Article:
The hardest part about your asset allocation strategy is to stick with it

Editorial note: I’ve been not much motivated to write on this blog recently but do not worry, I’m not giving up. I have a lot of ideas and blog posts I want to throw out! It just seems to me that writing a decent post takes so much time that I’m always behind schedule and frustrated by that. I’m trying new things, like switching to smaller but more frequent posts.

Hi RIP friends,

I’m having a conversation with my future self and he’s mocking me hard. I can not stand it 🙁

He says “you can’t understand” and that really pisses me off. What the hell are you talking about?

He says “you’re giving ‘advices’ on something you have no idea and no experience with, like investments“. Well, ok, I agree I don’t have decades of recorded history with investing, and I consider that my biggest financial mistake (a close call with buying a sheetty flat that lost 30-50% of its 2010 price and that it’s not rented out and costs taxes and condo fees) but it’s unfair to tell I know nothing!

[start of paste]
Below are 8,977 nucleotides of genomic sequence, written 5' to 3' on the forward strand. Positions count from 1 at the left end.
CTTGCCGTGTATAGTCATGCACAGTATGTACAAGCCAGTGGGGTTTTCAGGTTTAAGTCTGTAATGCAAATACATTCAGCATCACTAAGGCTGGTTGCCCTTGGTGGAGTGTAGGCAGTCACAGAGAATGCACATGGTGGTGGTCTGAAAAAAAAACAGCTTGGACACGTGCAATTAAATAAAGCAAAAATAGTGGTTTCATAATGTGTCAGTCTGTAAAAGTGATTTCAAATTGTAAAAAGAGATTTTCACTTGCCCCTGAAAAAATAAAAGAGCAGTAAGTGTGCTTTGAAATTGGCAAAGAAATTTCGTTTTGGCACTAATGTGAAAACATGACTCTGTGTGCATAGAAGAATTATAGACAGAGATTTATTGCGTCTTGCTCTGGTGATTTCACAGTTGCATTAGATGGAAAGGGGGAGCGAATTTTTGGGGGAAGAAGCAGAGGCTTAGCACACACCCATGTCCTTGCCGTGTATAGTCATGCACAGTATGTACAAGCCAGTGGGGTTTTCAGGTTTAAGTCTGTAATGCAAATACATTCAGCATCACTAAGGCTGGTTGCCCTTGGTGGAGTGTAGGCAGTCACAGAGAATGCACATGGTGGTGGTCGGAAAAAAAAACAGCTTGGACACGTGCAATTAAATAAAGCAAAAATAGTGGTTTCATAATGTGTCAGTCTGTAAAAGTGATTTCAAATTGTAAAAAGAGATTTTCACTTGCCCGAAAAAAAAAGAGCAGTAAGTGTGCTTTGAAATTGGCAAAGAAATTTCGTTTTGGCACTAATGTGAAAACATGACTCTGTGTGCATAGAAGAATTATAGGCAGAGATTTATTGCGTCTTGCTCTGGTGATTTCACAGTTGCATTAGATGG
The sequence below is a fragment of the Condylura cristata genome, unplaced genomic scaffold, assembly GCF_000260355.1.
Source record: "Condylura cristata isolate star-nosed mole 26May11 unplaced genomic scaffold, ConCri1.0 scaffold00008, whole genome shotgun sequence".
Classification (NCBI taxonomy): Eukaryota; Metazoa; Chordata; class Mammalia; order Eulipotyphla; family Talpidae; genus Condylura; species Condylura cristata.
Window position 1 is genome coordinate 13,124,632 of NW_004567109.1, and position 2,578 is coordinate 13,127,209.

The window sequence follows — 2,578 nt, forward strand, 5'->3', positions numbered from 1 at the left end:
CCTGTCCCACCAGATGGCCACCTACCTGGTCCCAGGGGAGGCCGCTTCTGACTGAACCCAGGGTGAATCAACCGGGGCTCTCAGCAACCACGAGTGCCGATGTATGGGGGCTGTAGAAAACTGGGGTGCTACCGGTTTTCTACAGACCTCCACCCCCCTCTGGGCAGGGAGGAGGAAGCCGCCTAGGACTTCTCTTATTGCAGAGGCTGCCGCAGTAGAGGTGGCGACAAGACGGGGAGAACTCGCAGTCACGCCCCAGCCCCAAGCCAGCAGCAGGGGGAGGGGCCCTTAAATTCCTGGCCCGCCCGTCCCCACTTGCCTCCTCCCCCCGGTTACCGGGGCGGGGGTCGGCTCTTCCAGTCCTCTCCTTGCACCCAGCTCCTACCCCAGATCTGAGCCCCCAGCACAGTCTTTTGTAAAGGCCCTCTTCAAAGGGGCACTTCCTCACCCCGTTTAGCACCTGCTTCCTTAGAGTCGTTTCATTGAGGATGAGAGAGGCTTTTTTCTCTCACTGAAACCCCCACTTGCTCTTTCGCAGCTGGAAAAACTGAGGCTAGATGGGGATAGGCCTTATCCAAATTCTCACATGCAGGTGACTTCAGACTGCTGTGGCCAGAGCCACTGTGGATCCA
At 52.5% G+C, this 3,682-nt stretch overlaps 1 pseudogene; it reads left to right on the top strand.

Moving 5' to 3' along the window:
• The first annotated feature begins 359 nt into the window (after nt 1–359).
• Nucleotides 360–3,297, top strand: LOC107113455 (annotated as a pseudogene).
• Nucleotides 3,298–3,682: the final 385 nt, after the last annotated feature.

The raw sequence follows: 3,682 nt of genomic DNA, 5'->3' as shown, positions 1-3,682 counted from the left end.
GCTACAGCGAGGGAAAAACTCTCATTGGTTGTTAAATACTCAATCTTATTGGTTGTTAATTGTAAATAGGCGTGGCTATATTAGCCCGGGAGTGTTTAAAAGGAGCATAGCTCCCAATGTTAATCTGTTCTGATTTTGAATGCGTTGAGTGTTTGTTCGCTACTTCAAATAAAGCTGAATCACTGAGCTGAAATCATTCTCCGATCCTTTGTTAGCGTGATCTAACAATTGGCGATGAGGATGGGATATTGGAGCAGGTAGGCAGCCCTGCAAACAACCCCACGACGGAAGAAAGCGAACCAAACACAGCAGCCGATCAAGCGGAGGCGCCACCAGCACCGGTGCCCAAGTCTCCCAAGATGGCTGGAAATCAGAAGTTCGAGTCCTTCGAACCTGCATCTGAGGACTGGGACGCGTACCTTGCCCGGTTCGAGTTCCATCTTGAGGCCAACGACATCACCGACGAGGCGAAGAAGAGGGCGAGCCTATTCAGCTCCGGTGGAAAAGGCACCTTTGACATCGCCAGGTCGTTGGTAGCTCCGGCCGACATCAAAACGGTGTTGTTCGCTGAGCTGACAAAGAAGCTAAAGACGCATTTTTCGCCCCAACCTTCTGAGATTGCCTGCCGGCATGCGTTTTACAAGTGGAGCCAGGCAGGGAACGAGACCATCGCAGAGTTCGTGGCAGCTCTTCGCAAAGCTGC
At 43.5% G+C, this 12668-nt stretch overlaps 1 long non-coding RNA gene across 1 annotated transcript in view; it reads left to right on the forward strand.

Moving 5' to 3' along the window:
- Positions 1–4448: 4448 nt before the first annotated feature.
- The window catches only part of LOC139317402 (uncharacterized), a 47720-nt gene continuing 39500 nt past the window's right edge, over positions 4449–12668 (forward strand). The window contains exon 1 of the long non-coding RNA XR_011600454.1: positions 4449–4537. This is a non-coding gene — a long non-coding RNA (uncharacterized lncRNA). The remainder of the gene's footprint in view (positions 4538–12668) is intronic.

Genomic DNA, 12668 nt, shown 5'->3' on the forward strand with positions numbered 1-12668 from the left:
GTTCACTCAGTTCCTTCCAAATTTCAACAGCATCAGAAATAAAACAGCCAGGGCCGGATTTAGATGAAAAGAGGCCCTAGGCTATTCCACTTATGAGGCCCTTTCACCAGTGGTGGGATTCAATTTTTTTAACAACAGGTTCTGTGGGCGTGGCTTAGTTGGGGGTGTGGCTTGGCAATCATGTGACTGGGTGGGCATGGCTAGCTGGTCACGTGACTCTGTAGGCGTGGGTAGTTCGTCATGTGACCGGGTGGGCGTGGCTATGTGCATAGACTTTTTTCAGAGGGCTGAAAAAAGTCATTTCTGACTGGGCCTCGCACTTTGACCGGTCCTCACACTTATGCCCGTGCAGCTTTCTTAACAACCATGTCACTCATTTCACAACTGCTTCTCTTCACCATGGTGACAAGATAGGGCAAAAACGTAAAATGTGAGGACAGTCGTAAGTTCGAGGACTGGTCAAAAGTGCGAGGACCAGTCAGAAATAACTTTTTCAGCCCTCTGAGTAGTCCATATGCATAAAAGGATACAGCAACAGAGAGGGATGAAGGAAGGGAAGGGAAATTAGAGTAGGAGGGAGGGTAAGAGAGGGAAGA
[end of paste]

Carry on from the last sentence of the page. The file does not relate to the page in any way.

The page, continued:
Listen:

  • I studied a lot in last 5 years, I’m leveraging the experience, knowledge and mistakes of hundreds of wise people I follow.
  • I already made mistakes and learned from them: I got burned in 2000-2002 market crash and lost money (peanuts today, 50% of my savings at that time) selling at market low after 2 years of seeing my investments sink.
  • I’m investing steadily since beginning of 2016, I defined my strategy, my asset allocation and I’m sticking with it (well, more on this later…)
  • I made money so far! Ok, I know it’s not a valid point, I just wanted to show off 😀

What?

What does it mean “Kid, you’re playing with action figures, you didn’t start the real war yet“?